A NEW practice of putting prisoners arriving in Cork Prison into isolation for 14 days was described by a District Judge today as “bordering on unconstitutional.”
As the list of cases to be dealt with by video link from prisons to Cork District Court was being called today a number of prisoners were unable to come to the video room in Cork Prison as they were described as being in isolation.
By the time the fifth such case was called, Judge Kelleher queried why so many prisoners appeared to be in insolation and were not being brought to the video room in prison for their Cork District Court appearance.
Prison officers escorting other prisoners to court were present and explained that since last Thursday, April 9, it had been policy in Cork Prison to put new prisoners into isolation for the first 14 days of their time in prison.
Judge Kelleher said that something would need to be sorted out in respect of the court appearances.
The judge said that a remand prisoner could not be remanded in custody for longer than one week on a first remand.
But he said it now appeared that with the policy of putting new prisoners into isolation for 14 days they would not be able to appear in court after one week.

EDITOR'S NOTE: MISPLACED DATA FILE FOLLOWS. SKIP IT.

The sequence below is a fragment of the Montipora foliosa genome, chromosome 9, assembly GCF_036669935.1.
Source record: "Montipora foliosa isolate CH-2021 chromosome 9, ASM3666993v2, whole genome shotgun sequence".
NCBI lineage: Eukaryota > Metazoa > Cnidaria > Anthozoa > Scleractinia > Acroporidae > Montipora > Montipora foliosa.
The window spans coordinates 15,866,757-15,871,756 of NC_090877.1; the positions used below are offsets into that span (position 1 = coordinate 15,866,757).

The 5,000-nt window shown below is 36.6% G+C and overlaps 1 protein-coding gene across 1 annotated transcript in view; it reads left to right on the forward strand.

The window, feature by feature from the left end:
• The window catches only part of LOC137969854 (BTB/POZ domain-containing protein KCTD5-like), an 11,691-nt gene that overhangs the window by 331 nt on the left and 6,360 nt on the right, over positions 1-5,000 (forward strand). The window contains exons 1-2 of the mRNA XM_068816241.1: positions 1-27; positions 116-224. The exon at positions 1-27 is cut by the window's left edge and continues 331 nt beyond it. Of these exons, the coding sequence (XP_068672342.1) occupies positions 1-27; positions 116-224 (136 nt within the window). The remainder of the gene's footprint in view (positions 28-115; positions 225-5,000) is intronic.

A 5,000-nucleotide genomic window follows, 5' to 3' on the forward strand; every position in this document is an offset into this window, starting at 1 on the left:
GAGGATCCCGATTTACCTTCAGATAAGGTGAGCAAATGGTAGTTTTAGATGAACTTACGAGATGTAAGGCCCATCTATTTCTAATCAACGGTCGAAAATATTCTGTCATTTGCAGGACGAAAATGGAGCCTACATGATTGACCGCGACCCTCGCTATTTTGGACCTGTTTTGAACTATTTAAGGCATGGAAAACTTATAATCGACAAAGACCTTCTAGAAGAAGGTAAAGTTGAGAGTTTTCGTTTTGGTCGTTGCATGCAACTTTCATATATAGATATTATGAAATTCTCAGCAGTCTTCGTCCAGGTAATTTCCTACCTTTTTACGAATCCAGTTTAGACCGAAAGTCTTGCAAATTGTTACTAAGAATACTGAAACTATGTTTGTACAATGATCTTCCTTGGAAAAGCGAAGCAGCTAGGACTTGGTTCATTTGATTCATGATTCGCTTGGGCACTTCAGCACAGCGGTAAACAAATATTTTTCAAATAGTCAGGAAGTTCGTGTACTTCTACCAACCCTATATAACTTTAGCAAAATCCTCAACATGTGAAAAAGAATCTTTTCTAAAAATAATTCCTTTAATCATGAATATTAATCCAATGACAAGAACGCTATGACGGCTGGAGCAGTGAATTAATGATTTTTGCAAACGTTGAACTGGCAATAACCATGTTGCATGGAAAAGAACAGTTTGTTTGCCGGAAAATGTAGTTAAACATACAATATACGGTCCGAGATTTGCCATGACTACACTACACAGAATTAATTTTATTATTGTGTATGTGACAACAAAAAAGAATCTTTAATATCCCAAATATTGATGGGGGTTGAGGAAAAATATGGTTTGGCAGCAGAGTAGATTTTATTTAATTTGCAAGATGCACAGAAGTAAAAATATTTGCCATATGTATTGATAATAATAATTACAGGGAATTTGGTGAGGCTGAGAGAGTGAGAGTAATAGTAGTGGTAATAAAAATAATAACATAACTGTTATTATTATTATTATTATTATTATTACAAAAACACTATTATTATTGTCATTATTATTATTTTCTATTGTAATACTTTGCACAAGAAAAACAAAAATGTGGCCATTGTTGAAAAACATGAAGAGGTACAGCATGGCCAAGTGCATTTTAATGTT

“That is bordering on unconstitutional,” the judge commented.
The judge later said he could understand the thinking behind isolating new prisoners.
But against that he said, “They are entitled to be brought before the court within one week.”
When another similar case came up later in the list where a remanded prisoner was not brought to the video room of the prison, Judge Kelleher said, “I cannot over-rule the prison governor.
"There is the practical side if the prison governor says he is not to leave. A similar situation does arise if someone is sick and cannot be produced.”
In all there were about seven cases at Cork District Court today where a prisoner due to appear by video link was unavailable due to being in isolation.
Each of them did have a solicitor in court for the cases.
Some solicitors said they had been unable to get through to their clients by way of the normal phone arrangements.